Fully moving to cloud-based solutions is challenging. Most companies house legacy data and applications that may...
not be easy to move to the cloud. Others, though an increasingly smaller number, may have concerns about data privacy in the cloud. And others are just not yet ready to migrate, given their volume of data or customization requirements.
As a result, many firms opt for a "hybrid" approach, meaning they split services and/or software between their on-premises data center and a cloud provider. In other words, the organization isn't moving an entire software or service to the cloud; they will continue to run some portion of it on-premises just as before.
In cases where companies choose a hybrid configuration for their applications, hybrid Office 365 is an option, and it's important to understand what that means for your implementation.
What does "hybrid" mean for Office 365?
Office 365 is not one product, but a suite of applications. You'll need to configure the products individually for their specific hybrid configuration, and there are varying options for hybrid Office 365 setups depending on the product.
Microsoft describes most of the original Office 365 products as "hybrid-compatible," including Exchange, Skype for Business (originally Lync), SharePoint, and OneDrive (formerly SkyDrive). These products started their lives as on-premises products. As a result, they'll be the basis for your hybrid implementation.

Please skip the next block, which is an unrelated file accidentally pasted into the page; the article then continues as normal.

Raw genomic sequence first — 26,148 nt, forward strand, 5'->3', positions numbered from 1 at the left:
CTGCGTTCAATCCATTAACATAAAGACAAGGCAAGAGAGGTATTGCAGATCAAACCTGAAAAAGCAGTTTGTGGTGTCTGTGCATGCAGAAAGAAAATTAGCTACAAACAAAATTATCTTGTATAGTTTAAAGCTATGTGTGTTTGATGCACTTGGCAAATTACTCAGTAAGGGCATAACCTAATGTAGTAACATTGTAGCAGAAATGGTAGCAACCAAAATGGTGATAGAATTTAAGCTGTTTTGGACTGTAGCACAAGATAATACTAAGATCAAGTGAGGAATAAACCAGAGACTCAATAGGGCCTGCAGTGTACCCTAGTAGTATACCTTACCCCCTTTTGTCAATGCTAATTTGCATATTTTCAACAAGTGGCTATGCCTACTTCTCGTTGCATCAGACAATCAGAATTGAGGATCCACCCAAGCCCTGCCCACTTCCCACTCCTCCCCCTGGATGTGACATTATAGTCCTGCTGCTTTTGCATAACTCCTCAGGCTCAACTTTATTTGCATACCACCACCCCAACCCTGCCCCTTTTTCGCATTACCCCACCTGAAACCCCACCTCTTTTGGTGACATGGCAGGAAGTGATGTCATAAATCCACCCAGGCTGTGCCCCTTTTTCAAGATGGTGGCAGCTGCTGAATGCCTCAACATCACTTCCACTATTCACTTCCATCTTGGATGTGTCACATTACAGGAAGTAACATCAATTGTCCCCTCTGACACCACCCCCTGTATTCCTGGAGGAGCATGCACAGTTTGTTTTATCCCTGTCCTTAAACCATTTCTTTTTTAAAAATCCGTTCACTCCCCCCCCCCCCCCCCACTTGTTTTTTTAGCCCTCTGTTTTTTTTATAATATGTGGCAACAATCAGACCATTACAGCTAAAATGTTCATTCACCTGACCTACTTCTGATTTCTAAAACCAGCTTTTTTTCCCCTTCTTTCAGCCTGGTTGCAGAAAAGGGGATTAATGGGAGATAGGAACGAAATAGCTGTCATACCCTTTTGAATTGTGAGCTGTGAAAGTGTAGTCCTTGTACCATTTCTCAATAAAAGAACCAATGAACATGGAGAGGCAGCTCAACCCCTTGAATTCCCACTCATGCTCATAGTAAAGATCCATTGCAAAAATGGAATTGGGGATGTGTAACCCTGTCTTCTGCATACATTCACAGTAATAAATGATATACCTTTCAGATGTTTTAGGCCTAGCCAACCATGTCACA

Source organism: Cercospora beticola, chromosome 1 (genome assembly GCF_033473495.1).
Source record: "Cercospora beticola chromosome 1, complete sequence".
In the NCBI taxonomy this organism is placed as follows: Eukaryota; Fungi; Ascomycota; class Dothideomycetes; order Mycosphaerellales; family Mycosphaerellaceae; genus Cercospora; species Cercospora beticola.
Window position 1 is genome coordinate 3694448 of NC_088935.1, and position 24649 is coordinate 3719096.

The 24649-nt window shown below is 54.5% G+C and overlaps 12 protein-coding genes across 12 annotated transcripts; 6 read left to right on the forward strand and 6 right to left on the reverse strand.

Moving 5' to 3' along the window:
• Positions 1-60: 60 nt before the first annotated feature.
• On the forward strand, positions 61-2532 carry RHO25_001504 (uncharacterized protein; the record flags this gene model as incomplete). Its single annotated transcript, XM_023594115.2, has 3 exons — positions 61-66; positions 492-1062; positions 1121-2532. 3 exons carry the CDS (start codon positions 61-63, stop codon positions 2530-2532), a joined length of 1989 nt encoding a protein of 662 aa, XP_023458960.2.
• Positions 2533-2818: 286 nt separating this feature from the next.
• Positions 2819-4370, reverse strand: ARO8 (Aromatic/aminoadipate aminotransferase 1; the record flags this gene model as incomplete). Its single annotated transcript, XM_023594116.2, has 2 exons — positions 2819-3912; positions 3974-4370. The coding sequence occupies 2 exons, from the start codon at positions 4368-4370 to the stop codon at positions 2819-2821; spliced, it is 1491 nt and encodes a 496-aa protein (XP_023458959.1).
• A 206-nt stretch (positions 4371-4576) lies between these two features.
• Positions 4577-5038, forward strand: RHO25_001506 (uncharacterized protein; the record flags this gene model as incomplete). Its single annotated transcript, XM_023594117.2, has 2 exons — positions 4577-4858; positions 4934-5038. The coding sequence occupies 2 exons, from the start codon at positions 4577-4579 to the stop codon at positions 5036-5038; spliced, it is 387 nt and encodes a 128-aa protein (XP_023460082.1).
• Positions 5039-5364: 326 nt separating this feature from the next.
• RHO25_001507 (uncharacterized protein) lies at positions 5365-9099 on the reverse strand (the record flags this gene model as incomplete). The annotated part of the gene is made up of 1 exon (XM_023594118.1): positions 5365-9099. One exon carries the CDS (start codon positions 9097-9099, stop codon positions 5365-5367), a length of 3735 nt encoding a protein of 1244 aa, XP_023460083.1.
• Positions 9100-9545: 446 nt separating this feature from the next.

Every implementation starts with Active Directory (AD). When you consider Office 365, AD may not leap to mind, but this directory service is critical to all Office 365 deployments. You can connect on-premises AD to Azure AD in two ways: AD Connect (synchronization) or AD Federation Services.
For situations in which you want to maintain AD primarily on-premises, you can use AD Connect, which allows you to "synchronize" identities between Azure AD and on-premises systems. This synchronization can be done with or without storing your passwords within your tenant, but it allows for single sign-on like capability.
Firms can achieve a true hybrid configuration by implementing AD Federation Services. This configuration allows your on-premises and Office 365 tenants to share identities and take advantage of integration with Office 365 services, as well as integration with services from Box, Dropbox, Slack and others.